• 3 minute Read

How Fast is Your Company?

What does it mean to be a fast company? How do you know a fast company when you see one? And perhaps most important, Is my company a fast company?

What does it mean to be a fast company? How do you know a fast company when you see one? And perhaps most important, Is my company a fast company?

Those are the kinds of questions that you expect to hear when you are the founding editors of a magazine called Fast Company — and they are questions that we have been hearing since we launched the premier issue back in 1995. In this issue, we tackle them directly, in a special collection of articles designed to identify, explain, and extract lessons from companies that are undeniably fast — and that are shaping the pace and trajectory of business in the future.

The timing of this package is not accidental. Most of us have been consumed with the daily stresses of a distant war and its aftermath, and with a jittery economy at home. As business leaders, we can’t control either the war or the economy. What we can control is how we conduct ourselves at work and how we prepare our companies for the future. These days, building companies that win big in the marketplace, that create value for their customers and shareholders, and that operate in ways that bring out the best in employees and executives is not just smart business — it’s also an obligation of leadership.

Fast companies prosper by meeting that obligation. They compete on the originality of their ideas. They embrace the disruptive power of technology but understand that cutting-edge technology is most powerful when it’s used in the service of age-old virtues: delighted customers, engaged employees, and productive operations. Fast companies know the value of values — the proposition that what a company stands for is just as important as what it sells. And, of course, fast companies are built for speed. That is not about a reckless rush from launch to IPO (the get-rich-quick perversion of a bygone era) but rather an appreciation that time is as precious a business resource as money or head count — and that the costs of hesitation and delay are just as steep as going over budget or missing a financial forecast.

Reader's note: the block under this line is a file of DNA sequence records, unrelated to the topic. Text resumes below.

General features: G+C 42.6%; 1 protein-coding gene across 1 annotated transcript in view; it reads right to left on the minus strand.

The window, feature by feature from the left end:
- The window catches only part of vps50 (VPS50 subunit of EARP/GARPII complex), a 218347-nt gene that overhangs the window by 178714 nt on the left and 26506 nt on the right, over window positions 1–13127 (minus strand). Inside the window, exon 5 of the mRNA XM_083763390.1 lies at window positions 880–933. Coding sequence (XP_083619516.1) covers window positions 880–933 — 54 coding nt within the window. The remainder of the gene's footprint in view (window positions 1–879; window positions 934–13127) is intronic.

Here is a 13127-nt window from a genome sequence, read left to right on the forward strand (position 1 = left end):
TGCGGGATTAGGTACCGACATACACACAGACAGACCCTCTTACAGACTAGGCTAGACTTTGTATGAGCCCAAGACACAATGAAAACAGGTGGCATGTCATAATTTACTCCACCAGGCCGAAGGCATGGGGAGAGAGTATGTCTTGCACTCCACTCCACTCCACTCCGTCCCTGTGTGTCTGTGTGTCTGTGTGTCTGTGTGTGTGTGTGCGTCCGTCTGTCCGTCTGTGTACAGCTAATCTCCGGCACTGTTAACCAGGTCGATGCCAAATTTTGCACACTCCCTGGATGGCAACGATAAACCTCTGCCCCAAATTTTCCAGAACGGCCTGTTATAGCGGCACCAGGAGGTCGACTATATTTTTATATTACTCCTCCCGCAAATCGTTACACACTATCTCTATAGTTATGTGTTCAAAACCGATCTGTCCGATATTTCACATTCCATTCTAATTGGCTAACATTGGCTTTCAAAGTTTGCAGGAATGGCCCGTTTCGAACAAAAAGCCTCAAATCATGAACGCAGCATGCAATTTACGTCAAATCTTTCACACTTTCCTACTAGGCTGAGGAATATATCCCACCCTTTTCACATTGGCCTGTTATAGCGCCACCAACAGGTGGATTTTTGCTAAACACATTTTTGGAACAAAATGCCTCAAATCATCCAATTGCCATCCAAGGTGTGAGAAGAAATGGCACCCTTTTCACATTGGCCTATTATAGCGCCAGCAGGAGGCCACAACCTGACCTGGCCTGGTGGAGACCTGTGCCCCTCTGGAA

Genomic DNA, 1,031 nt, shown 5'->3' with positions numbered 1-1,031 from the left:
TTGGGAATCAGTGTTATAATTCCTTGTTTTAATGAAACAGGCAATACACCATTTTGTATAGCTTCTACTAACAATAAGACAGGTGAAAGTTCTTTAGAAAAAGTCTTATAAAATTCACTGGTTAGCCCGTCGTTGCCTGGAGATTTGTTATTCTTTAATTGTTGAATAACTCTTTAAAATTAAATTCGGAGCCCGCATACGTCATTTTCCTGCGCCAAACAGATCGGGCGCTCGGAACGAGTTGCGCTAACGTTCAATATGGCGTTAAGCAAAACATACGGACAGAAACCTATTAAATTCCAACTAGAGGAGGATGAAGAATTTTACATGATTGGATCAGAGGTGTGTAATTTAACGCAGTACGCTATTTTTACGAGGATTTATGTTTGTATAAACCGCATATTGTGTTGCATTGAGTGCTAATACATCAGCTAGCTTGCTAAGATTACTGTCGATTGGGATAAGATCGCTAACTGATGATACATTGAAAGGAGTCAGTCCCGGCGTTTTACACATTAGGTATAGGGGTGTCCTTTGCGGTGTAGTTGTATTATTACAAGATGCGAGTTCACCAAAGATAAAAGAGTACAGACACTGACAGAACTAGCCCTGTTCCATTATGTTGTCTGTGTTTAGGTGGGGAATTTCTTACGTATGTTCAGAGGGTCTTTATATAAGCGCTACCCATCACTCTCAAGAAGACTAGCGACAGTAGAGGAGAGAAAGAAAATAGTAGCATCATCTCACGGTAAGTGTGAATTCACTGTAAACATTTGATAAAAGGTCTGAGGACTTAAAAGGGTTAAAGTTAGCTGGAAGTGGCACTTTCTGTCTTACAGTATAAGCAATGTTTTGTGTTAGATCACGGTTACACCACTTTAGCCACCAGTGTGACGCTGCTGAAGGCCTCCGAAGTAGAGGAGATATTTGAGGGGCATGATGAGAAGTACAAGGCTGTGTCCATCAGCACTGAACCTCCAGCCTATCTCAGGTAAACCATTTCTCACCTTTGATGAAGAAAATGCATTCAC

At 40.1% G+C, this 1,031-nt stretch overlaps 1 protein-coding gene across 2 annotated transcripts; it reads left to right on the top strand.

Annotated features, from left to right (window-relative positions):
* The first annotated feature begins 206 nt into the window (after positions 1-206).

Our special collection on fast companies begins with a powerful essay by Jim Collins on the growth of Wal-Mart and its implications for the rest of us. Talk about a must-read piece: The world’s most respected thinker on business, author of the best-seller Good to Great, goes inside the world’s most dominant company — a company that keeps getting bigger, better, and faster.

Following Collins’s essay is a hands-on guide that can help you answer that one question that keeps coming up: Is my company a fast company? We present 10 attributes that capture what it means to be fast and highlight 25 companies that embody enough of those attributes to merit recognition as fast companies. It’s a diverse, eclectic group that isn’t held together by particular industry segments, or company size, or even short-term stock performance. What links companies such as Cisco Systems, Commerce Bank, Electronic Arts, Harley-Davidson, IBM, Royal Dutch/Shell, and Starbucks is their commitment to a set of strategies and operating principles that define what it means to be a cutting-edge competitor today. One caveat: It is unlikely that any one of these companies embodies all 10 of the defined attributes. Fast companies are special, but they are not perfect.

To round out this special collection, we close with four in-depth case studies of companies wrestling with the challenges that will help define what business will contend with in the future. What is the right way for a company (LeapFrog Enterprises) to launch a technology product when technology itself has lost much of its luster? How does a giant, established company (Delta Air Lines) respond to cataclysmic changes in its environment and compete with the rise of a new generation of fast companies (such as JetBlue and Southwest) in its industry? What does it take for a company (Pottery Barn) in a brutally competitive industry to maintain an emotional connection with customers? Finally, is it still possible for a for-profit operation (Anglo American, the huge mining conglomerate with operations in AIDS-ravaged South Africa) to make a difference in fighting a massive social problem?

The world of business keeps changing — fast. The fast companies that we have identified in this special issue, and the strategies and practices that they stand for, are valuable models for what it takes to keep winning.